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Question Number: 30409

Mechanics 5/13/2016

RE: High School

Kristen of Knoxville, TN United States asks...

I was recently the AR1 during a high school game, in which I had stepped on the field twice. The first time was to set the ball for a foul right in front of me, as I was taught by several senior referees and assessors, because the CR and AR are not the most effective when they are standing right next to each other. I only stepped in about two yards.

The second time was, after noticing a player on the field was improperly equipped, I raised my flag during a substitution so I can talk to the CR, as was discussed during the pregame. I didn't wait for play to come closer because it has been stuck in the AR 2 quadrant for the past five minutes, and the CR has to run from the far end of the field. I step ten yards in so the (volatile) coaches can't hear me and explain that a player's socks didn't conpletely cover the shin guards (they were covered partially by crew socks and the rest by white slips, and the shin guards were showing through the gaps between the two layers). He says he'll look for it, and play continues for another eight minutes until the end of the game. (Play never came near me again.)

After the game, I apologized for having to call him over from so far away. He responds by snapping at me that he never heard what I said about the equipment and 'You need to stop coming on to the field. You did that to me twice!'

So, a few questions. First, is it wrong for an AR to step onto the field? Should I have raised the flag at a different time, if at all? Should I have just told the player or the coach? What else could have been changed to make the situation better? I realise that the player shouldn't have been allowed to come on the field in the first place, but the CR oversaw that substution (I didn't even signal for a substitution) as I was at the corner flag for a throw in and the improper equipment looked fine at first glance. Should I sprint to the half to monitor substitutions?

Thank you for your time and consideration.

Answer provided by Referee Joe McHugh

Hi Kristen
First of all there was no need for the centre referee to *snap* at you. Your approach was to offer a well meaning explanation for what you perceived to be a helpful intervention. The referee crew is a team and all members need to be respected and appreciated equally. This should have been a learning exercise.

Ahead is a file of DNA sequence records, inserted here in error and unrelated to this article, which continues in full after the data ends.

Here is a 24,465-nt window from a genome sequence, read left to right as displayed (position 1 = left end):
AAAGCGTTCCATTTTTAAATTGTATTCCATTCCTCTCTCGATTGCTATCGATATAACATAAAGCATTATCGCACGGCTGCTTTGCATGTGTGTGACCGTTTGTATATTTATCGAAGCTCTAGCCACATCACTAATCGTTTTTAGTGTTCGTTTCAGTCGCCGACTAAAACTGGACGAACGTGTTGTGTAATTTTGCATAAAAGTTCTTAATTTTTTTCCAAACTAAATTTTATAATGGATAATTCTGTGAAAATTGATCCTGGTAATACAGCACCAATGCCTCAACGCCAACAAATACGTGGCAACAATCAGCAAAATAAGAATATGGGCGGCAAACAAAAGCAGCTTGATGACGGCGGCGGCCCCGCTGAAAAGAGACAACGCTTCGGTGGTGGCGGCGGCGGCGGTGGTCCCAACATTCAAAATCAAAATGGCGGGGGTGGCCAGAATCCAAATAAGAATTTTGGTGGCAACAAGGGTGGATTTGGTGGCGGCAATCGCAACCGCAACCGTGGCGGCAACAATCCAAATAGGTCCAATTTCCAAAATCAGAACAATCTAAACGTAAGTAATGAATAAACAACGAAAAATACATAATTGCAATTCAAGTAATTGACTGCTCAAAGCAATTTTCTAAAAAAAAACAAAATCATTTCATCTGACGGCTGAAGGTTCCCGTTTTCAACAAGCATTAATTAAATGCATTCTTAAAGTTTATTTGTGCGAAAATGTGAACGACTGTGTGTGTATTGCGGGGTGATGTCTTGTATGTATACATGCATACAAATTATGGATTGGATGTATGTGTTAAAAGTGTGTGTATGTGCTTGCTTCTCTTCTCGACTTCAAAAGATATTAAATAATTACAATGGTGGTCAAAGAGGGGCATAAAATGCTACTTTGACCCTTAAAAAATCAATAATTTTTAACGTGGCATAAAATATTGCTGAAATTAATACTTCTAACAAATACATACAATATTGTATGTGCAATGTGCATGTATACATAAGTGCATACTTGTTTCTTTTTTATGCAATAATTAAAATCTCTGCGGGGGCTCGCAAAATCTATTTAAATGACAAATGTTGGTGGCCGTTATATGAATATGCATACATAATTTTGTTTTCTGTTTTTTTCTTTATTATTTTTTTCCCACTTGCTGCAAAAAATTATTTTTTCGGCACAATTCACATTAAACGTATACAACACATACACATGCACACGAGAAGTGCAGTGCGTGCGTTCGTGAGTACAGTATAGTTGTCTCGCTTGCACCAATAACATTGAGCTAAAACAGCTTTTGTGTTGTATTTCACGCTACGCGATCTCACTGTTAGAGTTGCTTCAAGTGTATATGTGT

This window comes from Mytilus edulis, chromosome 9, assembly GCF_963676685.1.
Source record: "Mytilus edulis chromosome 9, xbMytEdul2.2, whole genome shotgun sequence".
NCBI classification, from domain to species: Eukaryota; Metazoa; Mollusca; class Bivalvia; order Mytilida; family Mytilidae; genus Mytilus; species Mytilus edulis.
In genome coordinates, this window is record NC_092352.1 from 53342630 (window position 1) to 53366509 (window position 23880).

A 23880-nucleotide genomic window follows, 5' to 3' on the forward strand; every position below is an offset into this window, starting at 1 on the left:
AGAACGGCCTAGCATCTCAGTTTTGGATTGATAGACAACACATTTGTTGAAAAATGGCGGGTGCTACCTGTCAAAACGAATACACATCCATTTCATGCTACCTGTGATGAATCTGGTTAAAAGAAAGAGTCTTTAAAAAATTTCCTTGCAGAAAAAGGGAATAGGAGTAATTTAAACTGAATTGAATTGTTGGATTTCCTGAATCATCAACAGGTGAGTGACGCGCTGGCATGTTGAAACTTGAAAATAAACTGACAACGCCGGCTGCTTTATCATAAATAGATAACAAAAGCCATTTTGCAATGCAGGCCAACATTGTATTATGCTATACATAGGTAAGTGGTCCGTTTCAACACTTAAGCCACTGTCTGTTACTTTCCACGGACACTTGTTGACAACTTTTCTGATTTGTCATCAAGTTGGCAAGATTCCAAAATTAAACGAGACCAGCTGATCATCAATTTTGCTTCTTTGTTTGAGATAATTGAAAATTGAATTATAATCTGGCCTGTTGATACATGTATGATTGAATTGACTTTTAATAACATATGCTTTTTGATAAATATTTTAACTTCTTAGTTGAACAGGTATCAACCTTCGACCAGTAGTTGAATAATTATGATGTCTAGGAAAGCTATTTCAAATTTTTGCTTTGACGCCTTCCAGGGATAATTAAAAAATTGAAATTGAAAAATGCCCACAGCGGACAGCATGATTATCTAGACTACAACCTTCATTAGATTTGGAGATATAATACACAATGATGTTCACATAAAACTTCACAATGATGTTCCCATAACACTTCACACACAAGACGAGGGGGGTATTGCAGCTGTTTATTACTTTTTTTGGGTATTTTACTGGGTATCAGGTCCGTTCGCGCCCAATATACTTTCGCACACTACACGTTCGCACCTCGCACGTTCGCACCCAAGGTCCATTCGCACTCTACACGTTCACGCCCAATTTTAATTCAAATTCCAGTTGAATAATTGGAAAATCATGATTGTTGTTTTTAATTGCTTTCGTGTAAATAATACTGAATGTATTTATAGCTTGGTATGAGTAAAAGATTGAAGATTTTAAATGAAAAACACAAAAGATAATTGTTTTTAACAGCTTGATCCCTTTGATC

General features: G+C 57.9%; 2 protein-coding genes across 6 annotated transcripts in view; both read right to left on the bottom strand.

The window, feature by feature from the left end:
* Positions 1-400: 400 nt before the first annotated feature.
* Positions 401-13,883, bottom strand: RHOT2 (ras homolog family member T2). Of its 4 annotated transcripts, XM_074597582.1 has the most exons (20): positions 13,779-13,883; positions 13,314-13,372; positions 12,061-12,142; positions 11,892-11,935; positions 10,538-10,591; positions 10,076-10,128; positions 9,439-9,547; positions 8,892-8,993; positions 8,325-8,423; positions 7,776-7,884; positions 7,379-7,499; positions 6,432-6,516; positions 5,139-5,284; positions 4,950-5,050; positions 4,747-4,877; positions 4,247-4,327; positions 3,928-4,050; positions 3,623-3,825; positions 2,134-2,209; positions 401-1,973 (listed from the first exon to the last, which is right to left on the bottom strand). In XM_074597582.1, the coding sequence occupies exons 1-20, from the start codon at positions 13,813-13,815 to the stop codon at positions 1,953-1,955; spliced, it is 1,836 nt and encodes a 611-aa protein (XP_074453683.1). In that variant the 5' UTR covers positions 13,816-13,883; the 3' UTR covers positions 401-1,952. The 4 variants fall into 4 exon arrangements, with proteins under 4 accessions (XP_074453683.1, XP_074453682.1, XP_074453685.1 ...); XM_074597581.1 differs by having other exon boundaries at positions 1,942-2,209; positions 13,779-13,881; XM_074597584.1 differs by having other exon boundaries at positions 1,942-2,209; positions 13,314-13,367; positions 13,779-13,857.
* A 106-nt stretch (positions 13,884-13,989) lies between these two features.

Now assistant referees are normally not expected to enter the field of play yet it is not cast in stone. I read nothing wrong with your interventions as you describe and your reasoning.
I suspect that the CR may have been more miffed that you had questioned his equipment check and his approval of a substitute when the player was plainly incorrectly attired.
Now the key to this is the pre match conference. What instructions was given by the referee. For me if the referee is looking after a substitution with the required checks then there is no need for an assistant to be present as well. Most referees though would delegate this to the assistant which would be advised pre match. Could the attire been picked up in the pre match inspection?
In respect of getting involved on the field my advice would be to not get involved in matters that the referee has dealt with or is likely to deal with or that he has clearly seen. If he was happy with attire then so be it. Same would go for the placement of the ball at a free kick. I might manage that from off the field of play if required / advised with a verbal instruction (if I was close enough) otherwise I would more concern myself with subsequent play after the restart such as positioning for offside etc.
One of the complaints that some officials make to me is that assistants try to referee the game. It is the referees game to officiate and ARs should undertake the role as outlined by the CR. I will get involved if there are unseen matters such as violent conduct behind the CRs back or there is going to be an error in Law on a restart. Otherwise in the two examples you cite I would not get involved. If an observer / assessor asked I would simply say that the CR did the equipment inspection and on free kicks the CR should be managing that.